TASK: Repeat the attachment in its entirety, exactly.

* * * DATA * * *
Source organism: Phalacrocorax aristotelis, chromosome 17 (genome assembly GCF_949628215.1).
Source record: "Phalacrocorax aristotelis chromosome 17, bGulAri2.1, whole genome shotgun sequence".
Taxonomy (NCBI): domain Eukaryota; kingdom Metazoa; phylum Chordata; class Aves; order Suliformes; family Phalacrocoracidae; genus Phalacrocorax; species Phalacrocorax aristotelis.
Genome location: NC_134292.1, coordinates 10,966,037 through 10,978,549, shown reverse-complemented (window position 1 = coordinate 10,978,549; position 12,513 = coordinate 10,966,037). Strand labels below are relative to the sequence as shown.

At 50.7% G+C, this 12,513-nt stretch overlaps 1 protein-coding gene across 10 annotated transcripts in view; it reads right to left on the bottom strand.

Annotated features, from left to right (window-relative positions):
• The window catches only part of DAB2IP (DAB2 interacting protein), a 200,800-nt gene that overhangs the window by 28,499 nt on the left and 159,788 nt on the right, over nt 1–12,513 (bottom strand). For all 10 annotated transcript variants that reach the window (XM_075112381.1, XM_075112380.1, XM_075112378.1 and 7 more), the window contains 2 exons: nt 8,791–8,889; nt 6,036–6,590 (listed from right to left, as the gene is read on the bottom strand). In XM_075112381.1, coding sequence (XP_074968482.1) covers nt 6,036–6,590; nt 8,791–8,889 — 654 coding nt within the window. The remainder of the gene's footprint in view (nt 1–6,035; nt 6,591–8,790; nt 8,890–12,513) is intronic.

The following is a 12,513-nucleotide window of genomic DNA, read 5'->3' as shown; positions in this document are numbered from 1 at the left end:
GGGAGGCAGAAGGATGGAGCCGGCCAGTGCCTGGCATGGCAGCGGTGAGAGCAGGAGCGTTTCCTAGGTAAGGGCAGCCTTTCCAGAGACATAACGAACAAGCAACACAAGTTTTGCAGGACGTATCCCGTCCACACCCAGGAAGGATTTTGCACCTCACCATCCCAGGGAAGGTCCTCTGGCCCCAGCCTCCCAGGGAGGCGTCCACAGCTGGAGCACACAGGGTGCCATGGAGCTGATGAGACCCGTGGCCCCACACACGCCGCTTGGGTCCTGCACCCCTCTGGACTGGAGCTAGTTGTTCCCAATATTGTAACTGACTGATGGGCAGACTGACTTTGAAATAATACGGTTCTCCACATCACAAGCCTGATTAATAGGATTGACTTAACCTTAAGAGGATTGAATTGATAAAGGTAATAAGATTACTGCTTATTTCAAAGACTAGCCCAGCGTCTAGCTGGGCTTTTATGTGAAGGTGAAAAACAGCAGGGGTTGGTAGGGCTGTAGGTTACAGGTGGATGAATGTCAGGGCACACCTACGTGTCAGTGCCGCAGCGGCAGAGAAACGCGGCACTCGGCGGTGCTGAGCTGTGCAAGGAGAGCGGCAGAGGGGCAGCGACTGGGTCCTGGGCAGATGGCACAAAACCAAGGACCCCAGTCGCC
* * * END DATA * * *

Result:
Source organism: Phalacrocorax aristotelis, chromosome 17 (genome assembly GCF_949628215.1).
Source record: "Phalacrocorax aristotelis chromosome 17, bGulAri2.1, whole genome shotgun sequence".
Taxonomy (NCBI): domain Eukaryota; kingdom Metazoa; phylum Chordata; class Aves; order Suliformes; family Phalacrocoracidae; genus Phalacrocorax; species Phalacrocorax aristotelis.
Genome location: NC_134292.1, coordinates 10,966,037 through 10,978,549, shown reverse-complemented (window position 1 = coordinate 10,978,549; position 12,513 = coordinate 10,966,037). Strand labels below are relative to the sequence as shown.

At 50.7% G+C, this 12,513-nt stretch overlaps 1 protein-coding gene across 10 annotated transcripts in view; it reads right to left on the bottom strand.

Annotated features, from left to right (window-relative positions):
• The window catches only part of DAB2IP (DAB2 interacting protein), a 200,800-nt gene that overhangs the window by 28,499 nt on the left and 159,788 nt on the right, over nt 1–12,513 (bottom strand). For all 10 annotated transcript variants that reach the window (XM_075112381.1, XM_075112380.1, XM_075112378.1 and 7 more), the window contains 2 exons: nt 8,791–8,889; nt 6,036–6,590 (listed from right to left, as the gene is read on the bottom strand). In XM_075112381.1, coding sequence (XP_074968482.1) covers nt 6,036–6,590; nt 8,791–8,889 — 654 coding nt within the window. The remainder of the gene's footprint in view (nt 1–6,035; nt 6,591–8,790; nt 8,890–12,513) is intronic.

The following is a 12,513-nucleotide window of genomic DNA, read 5'->3' as shown; positions in this document are numbered from 1 at the left end:
GGGAGGCAGAAGGATGGAGCCGGCCAGTGCCTGGCATGGCAGCGGTGAGAGCAGGAGCGTTTCCTAGGTAAGGGCAGCCTTTCCAGAGACATAACGAACAAGCAACACAAGTTTTGCAGGACGTATCCCGTCCACACCCAGGAAGGATTTTGCACCTCACCATCCCAGGGAAGGTCCTCTGGCCCCAGCCTCCCAGGGAGGCGTCCACAGCTGGAGCACACAGGGTGCCATGGAGCTGATGAGACCCGTGGCCCCACACACGCCGCTTGGGTCCTGCACCCCTCTGGACTGGAGCTAGTTGTTCCCAATATTGTAACTGACTGATGGGCAGACTGACTTTGAAATAATACGGTTCTCCACATCACAAGCCTGATTAATAGGATTGACTTAACCTTAAGAGGATTGAATTGATAAAGGTAATAAGATTACTGCTTATTTCAAAGACTAGCCCAGCGTCTAGCTGGGCTTTTATGTGAAGGTGAAAAACAGCAGGGGTTGGTAGGGCTGTAGGTTACAGGTGGATGAATGTCAGGGCACACCTACGTGTCAGTGCCGCAGCGGCAGAGAAACGCGGCACTCGGCGGTGCTGAGCTGTGCAAGGAGAGCGGCAGAGGGGCAGCGACTGGGTCCTGGGCAGATGGCACAAAACCAAGGACCCCAGTCGCC